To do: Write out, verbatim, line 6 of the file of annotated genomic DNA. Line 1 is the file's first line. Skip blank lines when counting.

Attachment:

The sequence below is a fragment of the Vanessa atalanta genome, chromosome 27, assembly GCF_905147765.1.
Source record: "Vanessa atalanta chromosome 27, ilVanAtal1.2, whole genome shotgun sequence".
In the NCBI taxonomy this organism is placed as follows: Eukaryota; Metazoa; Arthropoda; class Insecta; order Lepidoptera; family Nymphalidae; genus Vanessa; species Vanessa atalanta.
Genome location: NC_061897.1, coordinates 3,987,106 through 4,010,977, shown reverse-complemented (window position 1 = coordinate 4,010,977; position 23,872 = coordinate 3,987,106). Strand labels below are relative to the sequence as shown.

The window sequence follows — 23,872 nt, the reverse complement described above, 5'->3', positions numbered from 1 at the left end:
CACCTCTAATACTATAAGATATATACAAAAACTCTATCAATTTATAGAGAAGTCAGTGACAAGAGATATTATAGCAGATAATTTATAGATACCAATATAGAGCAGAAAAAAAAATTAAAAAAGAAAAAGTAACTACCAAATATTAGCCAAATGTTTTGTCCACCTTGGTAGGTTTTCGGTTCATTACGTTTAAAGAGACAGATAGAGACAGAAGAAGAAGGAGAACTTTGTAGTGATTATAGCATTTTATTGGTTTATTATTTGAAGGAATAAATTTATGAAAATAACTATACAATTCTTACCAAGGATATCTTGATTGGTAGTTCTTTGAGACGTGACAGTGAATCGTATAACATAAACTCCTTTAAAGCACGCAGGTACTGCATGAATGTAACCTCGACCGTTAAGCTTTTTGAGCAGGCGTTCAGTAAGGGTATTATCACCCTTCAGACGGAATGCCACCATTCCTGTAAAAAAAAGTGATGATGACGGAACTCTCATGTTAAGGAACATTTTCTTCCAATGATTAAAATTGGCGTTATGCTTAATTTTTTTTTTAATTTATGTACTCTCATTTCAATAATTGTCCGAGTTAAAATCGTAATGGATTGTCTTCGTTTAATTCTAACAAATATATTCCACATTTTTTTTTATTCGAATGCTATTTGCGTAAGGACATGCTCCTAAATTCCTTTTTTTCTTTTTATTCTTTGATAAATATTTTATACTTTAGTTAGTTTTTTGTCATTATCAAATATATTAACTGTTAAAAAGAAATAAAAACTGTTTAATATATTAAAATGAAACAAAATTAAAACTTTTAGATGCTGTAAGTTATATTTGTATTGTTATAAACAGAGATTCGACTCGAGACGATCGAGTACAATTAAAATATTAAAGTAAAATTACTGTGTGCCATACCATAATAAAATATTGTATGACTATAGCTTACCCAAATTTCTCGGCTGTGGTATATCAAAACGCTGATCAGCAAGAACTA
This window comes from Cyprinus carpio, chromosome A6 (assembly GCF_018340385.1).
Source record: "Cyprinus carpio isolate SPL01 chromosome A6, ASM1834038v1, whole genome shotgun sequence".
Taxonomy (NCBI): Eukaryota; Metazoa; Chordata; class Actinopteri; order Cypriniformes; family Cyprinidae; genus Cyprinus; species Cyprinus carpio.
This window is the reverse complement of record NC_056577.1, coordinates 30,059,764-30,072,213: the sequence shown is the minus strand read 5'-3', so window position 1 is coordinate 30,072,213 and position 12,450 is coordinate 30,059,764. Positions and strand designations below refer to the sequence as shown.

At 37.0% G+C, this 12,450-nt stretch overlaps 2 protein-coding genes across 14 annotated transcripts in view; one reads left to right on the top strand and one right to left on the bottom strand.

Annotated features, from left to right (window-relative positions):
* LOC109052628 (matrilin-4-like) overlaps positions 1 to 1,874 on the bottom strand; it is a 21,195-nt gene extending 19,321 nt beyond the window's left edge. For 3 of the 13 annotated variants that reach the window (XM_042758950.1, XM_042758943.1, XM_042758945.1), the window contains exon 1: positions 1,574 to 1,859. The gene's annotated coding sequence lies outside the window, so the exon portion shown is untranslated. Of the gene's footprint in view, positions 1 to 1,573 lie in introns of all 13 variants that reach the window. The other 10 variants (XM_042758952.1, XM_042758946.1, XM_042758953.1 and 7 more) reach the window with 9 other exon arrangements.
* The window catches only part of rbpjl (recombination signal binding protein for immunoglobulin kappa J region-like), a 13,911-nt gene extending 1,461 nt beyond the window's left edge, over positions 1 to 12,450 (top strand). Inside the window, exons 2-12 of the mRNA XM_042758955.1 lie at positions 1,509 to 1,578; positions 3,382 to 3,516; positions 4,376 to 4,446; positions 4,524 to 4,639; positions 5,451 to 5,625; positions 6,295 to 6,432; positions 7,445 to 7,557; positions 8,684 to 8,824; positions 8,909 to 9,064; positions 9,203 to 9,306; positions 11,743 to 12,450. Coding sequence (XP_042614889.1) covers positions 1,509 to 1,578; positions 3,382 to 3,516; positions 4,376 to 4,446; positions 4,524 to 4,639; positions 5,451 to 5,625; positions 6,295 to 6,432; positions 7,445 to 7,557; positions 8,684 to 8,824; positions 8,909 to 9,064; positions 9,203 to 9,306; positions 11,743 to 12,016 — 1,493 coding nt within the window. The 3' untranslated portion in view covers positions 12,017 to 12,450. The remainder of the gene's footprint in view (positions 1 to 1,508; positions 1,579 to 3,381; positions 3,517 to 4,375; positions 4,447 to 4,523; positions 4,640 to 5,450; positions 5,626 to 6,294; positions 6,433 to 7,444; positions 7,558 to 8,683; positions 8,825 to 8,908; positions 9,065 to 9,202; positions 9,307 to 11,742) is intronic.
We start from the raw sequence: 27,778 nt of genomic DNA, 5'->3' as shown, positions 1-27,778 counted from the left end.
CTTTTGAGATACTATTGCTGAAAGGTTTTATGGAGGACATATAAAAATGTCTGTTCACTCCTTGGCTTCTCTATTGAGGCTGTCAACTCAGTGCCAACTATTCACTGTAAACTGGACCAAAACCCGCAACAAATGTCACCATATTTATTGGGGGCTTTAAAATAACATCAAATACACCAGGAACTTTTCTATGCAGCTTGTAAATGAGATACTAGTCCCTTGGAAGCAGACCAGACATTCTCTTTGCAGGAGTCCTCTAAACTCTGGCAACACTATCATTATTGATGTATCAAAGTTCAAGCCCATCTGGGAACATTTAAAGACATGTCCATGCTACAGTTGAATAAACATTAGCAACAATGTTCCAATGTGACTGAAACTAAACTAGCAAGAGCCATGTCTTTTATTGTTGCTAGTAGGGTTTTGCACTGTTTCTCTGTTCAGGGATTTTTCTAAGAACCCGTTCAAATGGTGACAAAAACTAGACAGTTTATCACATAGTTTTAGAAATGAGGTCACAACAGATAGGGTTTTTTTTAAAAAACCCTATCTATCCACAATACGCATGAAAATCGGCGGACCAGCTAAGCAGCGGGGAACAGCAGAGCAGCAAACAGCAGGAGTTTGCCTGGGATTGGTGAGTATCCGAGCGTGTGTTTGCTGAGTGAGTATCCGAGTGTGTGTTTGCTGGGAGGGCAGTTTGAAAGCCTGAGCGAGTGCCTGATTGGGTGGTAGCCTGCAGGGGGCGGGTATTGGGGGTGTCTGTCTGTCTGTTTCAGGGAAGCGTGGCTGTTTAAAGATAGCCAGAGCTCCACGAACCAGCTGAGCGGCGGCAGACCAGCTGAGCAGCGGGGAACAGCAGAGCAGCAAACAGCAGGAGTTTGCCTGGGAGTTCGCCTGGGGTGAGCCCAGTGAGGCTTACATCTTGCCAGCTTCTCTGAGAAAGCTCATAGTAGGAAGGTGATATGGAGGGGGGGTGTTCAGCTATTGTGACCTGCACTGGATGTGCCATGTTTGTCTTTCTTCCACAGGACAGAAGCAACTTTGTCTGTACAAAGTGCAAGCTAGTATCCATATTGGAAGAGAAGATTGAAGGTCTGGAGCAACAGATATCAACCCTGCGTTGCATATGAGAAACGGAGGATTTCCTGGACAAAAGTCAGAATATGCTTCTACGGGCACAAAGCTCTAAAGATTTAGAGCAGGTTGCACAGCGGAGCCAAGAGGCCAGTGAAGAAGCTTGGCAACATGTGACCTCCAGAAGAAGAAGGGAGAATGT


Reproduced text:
CACCTCTAATACTATAAGATATATACAAAAACTCTATCAATTTATAGAGAAGTCAGTGACAAGAGATATTATAGCAGATAATTTATAGATACCAATATAGAGCAGAAAAAAAAATTAAAAAAGAAAAAGTAACTACCAAATATTAGCCAAATGTTTTGTCCACCTTGGTAGGTTTTCGGTTCATTACGTTTAAAGAGACAGATAGAGACAGAAGAAGAAGGAGAACTTTGTAGTGATTATAGCATTTTATTGGTTTATTATTTGAAGGAATAAATTTATGAAAATAACTATACAATTCTTACCAAGGATATCTTGATTGGTAGTTCTTTGAGACGTGACAGTGAATCGTATAACATAAACTCCTTTAAAGCACGCAGGTACTGCATGAATGTAACCTCGACCGTTAAGCTTTTTGAGCAGGCGTTCAGTAAGGGTATTATCACCCTTCAGACGGAATGCCACCATTCCTGTAAAAAAAAGTGATGATGACGGAACTCTCATGTTAAGGAACATTTTCTTCCAATGATTAAAATTGGCGTTATGCTTAATTTTTTTTTTAATTTATGTACTCTCATTTCAATAATTGTCCGAGTTAAAATCGTAATGGATTGTCTTCGTTTAATTCTAACAAATATATTCCACATTTTTTTTTATTCGAATGCTATTTGCGTAAGGACATGCTCCTAAATTCCTTTTTTTCTTTTTATTCTTTGATAAATATTTTATACTTTAGTTAGTTTTTTGTCATTATCAAATATATTAACTGTTAAAAAGAAATAAAAACTGTTTAATATATTAAAATGAAACAAAATTAAAACTTTTAGATGCTGTAAGTTATATTTGTATTGTTATAAACAGAGATTCGACTCGAGACGATCGAGTACAATTAAAATATTAAAGTAAAATTACTGTGTGCCATACCATAATAAAATATTGTATGACTATAGCTTACCCAAATTTCTCGGCTGTGGTATATCAAAACGCTGATCAGCAAGAACTA